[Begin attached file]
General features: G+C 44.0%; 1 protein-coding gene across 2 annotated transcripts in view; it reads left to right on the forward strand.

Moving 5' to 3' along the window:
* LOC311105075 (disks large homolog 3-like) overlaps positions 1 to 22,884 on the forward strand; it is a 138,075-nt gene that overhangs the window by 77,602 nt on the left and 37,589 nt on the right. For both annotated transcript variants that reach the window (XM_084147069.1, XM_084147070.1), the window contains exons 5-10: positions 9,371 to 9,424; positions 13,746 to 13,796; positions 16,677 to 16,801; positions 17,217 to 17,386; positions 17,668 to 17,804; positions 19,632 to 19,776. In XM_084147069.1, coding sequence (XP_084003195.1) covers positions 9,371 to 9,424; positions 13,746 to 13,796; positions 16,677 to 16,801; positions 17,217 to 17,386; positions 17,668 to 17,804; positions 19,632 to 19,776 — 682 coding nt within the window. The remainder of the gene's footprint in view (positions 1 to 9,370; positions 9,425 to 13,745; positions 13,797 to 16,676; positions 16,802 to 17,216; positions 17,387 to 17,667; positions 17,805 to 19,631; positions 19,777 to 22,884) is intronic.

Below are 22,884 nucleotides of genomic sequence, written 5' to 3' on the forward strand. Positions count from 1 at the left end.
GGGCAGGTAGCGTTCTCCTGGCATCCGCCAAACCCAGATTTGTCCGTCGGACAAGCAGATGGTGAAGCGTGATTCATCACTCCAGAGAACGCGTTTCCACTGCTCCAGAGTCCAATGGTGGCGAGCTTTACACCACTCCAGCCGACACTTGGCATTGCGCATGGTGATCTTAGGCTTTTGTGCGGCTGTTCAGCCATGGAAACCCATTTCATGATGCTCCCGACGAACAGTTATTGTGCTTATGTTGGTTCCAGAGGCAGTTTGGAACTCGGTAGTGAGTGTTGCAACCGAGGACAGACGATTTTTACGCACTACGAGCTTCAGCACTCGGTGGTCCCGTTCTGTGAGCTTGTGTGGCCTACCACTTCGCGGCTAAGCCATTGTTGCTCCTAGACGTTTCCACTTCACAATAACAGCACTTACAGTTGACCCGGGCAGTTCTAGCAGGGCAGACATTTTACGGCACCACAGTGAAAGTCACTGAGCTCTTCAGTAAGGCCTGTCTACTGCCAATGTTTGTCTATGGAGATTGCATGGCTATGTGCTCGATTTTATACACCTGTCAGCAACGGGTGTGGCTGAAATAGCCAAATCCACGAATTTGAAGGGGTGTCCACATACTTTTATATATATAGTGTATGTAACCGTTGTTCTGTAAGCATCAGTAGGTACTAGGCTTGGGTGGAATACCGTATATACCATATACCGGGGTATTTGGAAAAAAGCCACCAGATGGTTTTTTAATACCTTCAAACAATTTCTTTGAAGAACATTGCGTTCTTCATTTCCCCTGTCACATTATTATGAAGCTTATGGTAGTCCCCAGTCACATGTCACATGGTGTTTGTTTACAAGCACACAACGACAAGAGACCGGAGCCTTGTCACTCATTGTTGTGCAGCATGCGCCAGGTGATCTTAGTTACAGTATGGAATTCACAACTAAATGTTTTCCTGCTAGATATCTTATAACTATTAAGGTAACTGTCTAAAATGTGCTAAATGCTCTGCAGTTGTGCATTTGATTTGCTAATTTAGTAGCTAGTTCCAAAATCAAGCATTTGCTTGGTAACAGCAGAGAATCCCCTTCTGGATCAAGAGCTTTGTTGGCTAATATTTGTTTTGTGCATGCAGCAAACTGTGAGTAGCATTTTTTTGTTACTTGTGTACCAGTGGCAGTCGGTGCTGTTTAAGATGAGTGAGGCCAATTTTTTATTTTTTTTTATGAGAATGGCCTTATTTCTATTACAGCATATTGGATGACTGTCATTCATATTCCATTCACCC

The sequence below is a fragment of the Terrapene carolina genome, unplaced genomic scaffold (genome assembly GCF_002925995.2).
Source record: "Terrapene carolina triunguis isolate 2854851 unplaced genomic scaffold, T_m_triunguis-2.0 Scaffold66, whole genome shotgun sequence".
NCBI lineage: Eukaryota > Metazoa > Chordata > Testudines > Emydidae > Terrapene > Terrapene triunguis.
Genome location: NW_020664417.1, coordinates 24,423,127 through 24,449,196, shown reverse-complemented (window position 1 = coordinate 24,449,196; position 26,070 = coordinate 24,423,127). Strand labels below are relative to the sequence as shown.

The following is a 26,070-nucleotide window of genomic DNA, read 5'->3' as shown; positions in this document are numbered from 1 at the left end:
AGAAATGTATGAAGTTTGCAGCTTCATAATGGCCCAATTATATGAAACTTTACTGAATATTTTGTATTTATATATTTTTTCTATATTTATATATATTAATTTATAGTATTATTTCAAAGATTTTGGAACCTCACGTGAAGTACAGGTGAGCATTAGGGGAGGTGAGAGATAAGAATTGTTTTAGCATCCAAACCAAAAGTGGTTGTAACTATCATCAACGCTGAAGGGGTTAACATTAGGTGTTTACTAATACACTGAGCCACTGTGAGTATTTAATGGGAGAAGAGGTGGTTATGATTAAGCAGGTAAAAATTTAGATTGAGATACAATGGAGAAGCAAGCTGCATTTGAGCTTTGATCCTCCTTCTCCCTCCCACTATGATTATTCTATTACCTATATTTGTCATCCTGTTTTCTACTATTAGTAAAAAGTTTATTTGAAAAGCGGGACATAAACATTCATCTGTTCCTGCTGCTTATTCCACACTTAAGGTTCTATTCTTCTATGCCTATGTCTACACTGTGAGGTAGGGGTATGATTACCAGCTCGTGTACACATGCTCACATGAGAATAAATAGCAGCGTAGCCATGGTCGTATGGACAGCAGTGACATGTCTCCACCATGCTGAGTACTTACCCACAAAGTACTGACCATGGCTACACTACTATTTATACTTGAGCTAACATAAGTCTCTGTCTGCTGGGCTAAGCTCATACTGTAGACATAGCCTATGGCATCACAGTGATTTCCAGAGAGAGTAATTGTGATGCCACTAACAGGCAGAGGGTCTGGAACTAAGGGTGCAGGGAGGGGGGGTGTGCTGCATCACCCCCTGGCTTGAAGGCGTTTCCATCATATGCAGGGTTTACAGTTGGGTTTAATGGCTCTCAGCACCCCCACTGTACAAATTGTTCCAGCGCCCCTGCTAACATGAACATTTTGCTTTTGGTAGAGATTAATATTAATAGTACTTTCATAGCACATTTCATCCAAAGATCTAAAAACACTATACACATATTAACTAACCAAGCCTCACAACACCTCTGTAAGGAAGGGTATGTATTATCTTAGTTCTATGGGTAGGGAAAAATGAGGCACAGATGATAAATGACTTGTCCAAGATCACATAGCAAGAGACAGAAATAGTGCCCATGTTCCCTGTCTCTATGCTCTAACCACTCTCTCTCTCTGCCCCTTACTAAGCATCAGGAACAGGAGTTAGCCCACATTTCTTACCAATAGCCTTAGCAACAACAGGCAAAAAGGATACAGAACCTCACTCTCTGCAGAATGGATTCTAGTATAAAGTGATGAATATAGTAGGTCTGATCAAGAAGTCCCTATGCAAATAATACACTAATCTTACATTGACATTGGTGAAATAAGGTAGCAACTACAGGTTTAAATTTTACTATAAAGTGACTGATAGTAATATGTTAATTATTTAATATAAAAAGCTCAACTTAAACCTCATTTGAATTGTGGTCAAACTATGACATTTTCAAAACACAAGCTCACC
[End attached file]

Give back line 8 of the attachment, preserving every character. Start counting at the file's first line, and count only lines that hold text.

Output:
NCBI lineage: Eukaryota > Metazoa > Chordata > Testudines > Emydidae > Terrapene > Terrapene triunguis.